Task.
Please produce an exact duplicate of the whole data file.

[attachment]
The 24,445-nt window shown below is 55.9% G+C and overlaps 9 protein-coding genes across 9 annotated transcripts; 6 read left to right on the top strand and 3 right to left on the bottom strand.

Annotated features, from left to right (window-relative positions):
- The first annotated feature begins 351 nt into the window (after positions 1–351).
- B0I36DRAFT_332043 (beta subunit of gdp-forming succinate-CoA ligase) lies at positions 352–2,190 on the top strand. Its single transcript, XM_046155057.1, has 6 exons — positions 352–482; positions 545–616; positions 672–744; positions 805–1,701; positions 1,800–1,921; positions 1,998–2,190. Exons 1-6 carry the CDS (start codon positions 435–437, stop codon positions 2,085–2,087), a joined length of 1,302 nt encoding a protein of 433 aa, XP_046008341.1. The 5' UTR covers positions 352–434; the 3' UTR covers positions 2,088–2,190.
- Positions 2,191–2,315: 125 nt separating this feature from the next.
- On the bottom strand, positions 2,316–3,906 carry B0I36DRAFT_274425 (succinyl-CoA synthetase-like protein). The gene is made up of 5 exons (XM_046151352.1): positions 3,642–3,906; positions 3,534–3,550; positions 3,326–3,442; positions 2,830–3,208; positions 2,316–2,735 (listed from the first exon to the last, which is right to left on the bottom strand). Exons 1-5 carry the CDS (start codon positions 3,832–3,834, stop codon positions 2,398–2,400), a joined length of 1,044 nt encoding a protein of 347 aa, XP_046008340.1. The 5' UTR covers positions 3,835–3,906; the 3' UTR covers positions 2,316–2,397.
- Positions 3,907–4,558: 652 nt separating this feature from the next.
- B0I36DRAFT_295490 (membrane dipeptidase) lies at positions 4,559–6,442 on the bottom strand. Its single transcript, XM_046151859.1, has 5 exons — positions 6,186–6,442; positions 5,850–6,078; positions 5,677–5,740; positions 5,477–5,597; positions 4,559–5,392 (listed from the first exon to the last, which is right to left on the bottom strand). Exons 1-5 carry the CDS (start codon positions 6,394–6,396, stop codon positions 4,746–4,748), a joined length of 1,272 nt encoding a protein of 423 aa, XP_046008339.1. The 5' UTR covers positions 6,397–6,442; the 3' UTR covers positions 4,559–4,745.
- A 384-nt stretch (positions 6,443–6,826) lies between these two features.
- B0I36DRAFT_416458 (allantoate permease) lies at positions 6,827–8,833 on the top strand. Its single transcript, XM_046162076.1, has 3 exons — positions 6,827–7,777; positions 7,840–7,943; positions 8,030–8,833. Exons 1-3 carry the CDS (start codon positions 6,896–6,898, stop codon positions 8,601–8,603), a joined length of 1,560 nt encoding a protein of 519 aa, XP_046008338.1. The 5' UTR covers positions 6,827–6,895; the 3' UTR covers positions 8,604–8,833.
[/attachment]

The 24,445-nt window shown below is 55.9% G+C and overlaps 9 protein-coding genes across 9 annotated transcripts; 6 read left to right on the top strand and 3 right to left on the bottom strand.

Annotated features, from left to right (window-relative positions):
- The first annotated feature begins 351 nt into the window (after positions 1–351).
- B0I36DRAFT_332043 (beta subunit of gdp-forming succinate-CoA ligase) lies at positions 352–2,190 on the top strand. Its single transcript, XM_046155057.1, has 6 exons — positions 352–482; positions 545–616; positions 672–744; positions 805–1,701; positions 1,800–1,921; positions 1,998–2,190. Exons 1-6 carry the CDS (start codon positions 435–437, stop codon positions 2,085–2,087), a joined length of 1,302 nt encoding a protein of 433 aa, XP_046008341.1. The 5' UTR covers positions 352–434; the 3' UTR covers positions 2,088–2,190.
- Positions 2,191–2,315: 125 nt separating this feature from the next.
- On the bottom strand, positions 2,316–3,906 carry B0I36DRAFT_274425 (succinyl-CoA synthetase-like protein). The gene is made up of 5 exons (XM_046151352.1): positions 3,642–3,906; positions 3,534–3,550; positions 3,326–3,442; positions 2,830–3,208; positions 2,316–2,735 (listed from the first exon to the last, which is right to left on the bottom strand). Exons 1-5 carry the CDS (start codon positions 3,832–3,834, stop codon positions 2,398–2,400), a joined length of 1,044 nt encoding a protein of 347 aa, XP_046008340.1. The 5' UTR covers positions 3,835–3,906; the 3' UTR covers positions 2,316–2,397.
- Positions 3,907–4,558: 652 nt separating this feature from the next.
- B0I36DRAFT_295490 (membrane dipeptidase) lies at positions 4,559–6,442 on the bottom strand. Its single transcript, XM_046151859.1, has 5 exons — positions 6,186–6,442; positions 5,850–6,078; positions 5,677–5,740; positions 5,477–5,597; positions 4,559–5,392 (listed from the first exon to the last, which is right to left on the bottom strand). Exons 1-5 carry the CDS (start codon positions 6,394–6,396, stop codon positions 4,746–4,748), a joined length of 1,272 nt encoding a protein of 423 aa, XP_046008339.1. The 5' UTR covers positions 6,397–6,442; the 3' UTR covers positions 4,559–4,745.
- A 384-nt stretch (positions 6,443–6,826) lies between these two features.
- B0I36DRAFT_416458 (allantoate permease) lies at positions 6,827–8,833 on the top strand. Its single transcript, XM_046162076.1, has 3 exons — positions 6,827–7,777; positions 7,840–7,943; positions 8,030–8,833. Exons 1-3 carry the CDS (start codon positions 6,896–6,898, stop codon positions 8,601–8,603), a joined length of 1,560 nt encoding a protein of 519 aa, XP_046008338.1. The 5' UTR covers positions 6,827–6,895; the 3' UTR covers positions 8,604–8,833.